• Well XIX would be stupid not to try and get Lewis to move to Ferrari from a marketing and headline generating perspective. Though where does it leave Kimi ? Sees out his contract and then retires ? Or do they tempt him to stay on for a bit longer while Bianchi gains more experience elsewhere before he moves up to a Ferrari seat ?

          As for Lewis’s dad ? He’s the calming influence Lewis needs, I’ve noticed since he’s dad been at the races Lewis has gotten back to where he was earlier in the season – Calm about what he has to do and not launching into rants about the team.

  9. This writer believes the no brainier is a straight swap between Mercedes and Ferrari – Fernando for Lewis.
    This solves Mercedes management headache which at present sees Lewis refusing to play their politics game.

    Unless Mercedes are planning to make Rosberg a clear number 2 driver into the bargain, then I fail to see how swapping Hamilton for Alonso will make an iota of difference to their ‘management headache’, Fernando being so straightforward, unpolitical, utterly tractable, etc….

    • …Fernando plays the game, Lewis thankfully sticks 2 fingers up to the F1 establishment – that said Ferrari will have to save face, and recruiting Vettel who has been beaten all year by his team mate – yes I understand Hippo’s view – but the mainstream fans will see this as Ferrari not getting someone at the top of their game.

      • Alonso plays the game as long as he likes the game. He didnt back in 2007 which turned out into a meltdown within a year.

      • It may be unlikely, but I would quite like to see Alonso and Vettel swap. Alonso can see out his career in the fast Red Bull, taking on one of the emerging best in Ricciardo (repeat of 07?).

        Vettel can then rebuild himself and the team at Ferrari with Raikkonen, who he matches well with. Once Kimi retires, they can then pick up Hulk (German superteam?) or Bianchi (loyal number 2?).

    • ..”race freely”…. ho ho ho.

      Here comes Father Christmas, and the Easter Bunny. Oh look, the Tooth Fairy is getting it on with the Sandman whilst the Boogeyman and Jack Frost are conspiring to cause trouble in the corner.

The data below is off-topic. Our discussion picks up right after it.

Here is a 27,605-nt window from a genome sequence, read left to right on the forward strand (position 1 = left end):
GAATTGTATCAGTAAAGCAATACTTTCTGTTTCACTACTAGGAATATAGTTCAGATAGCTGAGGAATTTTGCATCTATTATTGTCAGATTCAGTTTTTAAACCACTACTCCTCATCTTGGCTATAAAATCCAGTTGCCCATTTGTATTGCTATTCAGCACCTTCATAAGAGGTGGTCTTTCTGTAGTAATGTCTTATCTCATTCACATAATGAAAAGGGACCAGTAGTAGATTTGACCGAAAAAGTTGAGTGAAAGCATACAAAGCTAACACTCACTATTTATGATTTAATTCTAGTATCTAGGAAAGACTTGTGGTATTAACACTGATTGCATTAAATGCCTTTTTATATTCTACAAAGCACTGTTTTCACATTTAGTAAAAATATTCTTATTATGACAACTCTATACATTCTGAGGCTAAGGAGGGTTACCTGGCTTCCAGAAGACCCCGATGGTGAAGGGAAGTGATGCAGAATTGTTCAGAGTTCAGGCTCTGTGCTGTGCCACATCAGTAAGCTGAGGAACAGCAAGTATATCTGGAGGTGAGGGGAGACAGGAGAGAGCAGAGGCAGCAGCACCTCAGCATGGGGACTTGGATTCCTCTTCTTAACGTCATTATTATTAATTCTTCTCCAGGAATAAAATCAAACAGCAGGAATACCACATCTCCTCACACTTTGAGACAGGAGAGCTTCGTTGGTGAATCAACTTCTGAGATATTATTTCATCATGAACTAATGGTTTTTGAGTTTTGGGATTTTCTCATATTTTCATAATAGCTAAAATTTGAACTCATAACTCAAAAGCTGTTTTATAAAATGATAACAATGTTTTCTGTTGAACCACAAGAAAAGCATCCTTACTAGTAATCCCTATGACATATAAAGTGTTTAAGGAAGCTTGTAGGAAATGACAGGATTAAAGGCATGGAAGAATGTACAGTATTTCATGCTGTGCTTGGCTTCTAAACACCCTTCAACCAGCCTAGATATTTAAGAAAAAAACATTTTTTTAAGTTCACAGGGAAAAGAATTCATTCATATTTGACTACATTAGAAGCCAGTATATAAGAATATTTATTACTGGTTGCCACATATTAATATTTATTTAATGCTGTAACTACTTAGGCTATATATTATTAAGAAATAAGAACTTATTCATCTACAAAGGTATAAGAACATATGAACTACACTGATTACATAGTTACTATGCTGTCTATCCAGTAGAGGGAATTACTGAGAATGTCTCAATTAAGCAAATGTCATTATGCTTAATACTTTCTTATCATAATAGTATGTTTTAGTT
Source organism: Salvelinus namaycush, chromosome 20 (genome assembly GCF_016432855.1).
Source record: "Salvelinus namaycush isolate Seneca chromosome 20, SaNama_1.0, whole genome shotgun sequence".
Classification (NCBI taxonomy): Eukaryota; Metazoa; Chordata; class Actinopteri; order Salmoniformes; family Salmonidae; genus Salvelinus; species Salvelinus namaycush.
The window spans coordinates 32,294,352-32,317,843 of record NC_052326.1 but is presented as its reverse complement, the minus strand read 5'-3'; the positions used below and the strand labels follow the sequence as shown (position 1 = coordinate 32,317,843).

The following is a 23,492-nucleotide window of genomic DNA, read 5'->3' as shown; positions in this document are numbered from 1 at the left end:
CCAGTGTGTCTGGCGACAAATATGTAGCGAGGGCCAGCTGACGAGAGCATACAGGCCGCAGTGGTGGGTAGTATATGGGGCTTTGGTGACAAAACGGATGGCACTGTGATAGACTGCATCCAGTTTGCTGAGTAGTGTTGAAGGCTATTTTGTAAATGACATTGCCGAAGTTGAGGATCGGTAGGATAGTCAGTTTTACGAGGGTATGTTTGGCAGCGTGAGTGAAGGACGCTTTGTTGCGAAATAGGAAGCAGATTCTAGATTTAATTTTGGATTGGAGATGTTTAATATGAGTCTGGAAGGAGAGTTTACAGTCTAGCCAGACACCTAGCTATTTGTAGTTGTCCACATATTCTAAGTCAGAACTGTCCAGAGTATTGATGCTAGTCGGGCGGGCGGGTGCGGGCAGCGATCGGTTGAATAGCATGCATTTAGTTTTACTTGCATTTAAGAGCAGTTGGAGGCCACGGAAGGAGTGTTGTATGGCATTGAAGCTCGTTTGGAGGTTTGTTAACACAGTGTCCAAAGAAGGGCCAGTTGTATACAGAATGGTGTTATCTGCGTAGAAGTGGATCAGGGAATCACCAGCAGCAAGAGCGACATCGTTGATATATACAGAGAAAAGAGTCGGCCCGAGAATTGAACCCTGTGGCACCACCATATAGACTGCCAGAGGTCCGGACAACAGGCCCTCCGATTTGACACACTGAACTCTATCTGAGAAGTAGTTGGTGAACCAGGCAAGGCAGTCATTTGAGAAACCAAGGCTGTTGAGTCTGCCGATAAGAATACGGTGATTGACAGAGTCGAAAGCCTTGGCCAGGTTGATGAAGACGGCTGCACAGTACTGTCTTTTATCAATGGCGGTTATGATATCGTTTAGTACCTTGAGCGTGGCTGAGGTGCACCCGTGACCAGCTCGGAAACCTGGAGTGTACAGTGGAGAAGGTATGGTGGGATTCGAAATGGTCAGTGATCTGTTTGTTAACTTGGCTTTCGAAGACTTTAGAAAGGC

Just pulling your leg 😉

  10. “This solves Mercedes management headache which at present sees Lewis refusing to play their politics game.”

    And then they would swap the headache for a migraine, for now they will have to bow to Fred’s political games. 🙂 And if not, here cometh the meltdown a la McLaren 2007, as Fred would come back chasing with his Asturian handbags..

    “Lewis can claim he was part of the rebuilding in Maranello, and would add to his legacy as the first black driver to ever drive for the Scuderia.”

    Wasn’t Lewis the first black driver in an F1 race.. ever? (Well, half-black to be precise; well, sort of.) Basically, for whichever team he races he’s the first black driver to ever drive.. 🙂

  11. “This writer believes the no brainier is a straight swap between Mercedes and Ferrari – Fernando for Lewis.

    This solves Mercedes management headache which at present sees Lewis refusing to play their politics game.

    Lewis can claim he was part of the rebuilding in Maranello, and would add to his legacy as the first black driver to ever drive for the Scuderia.”

    How on earth would swapping Lewis for Fernando solve Mercedes management headaches? As great a driver as he might be, Alonso has caused management headaches in every single team he raced for, maybe with the exception of Minardi. He complained about Renault while they were delivering championships for him, tried to blackmail his employer and had a large part in the McLaren meltdown in 2007, was more than likely involved in crashgate after he went back to Renault, and had to get his ear tweaked at Ferrari.

    Unless Nico is willing to play second fiddle and Mercedes are willing to make Alonso their undisputed number one catering to his every whim, swapping Lewis for Fernando makes no sense at all. If we are to believe, the team is already split in political factions, why would you want to hire a mind games playing, plot hatching, paranoid egomaniac like Alonso in a situation such as this?

    • …because he’s very very good and a natural order will develop between him and Nico, so the management team won’t have to adjudicate between them all the time.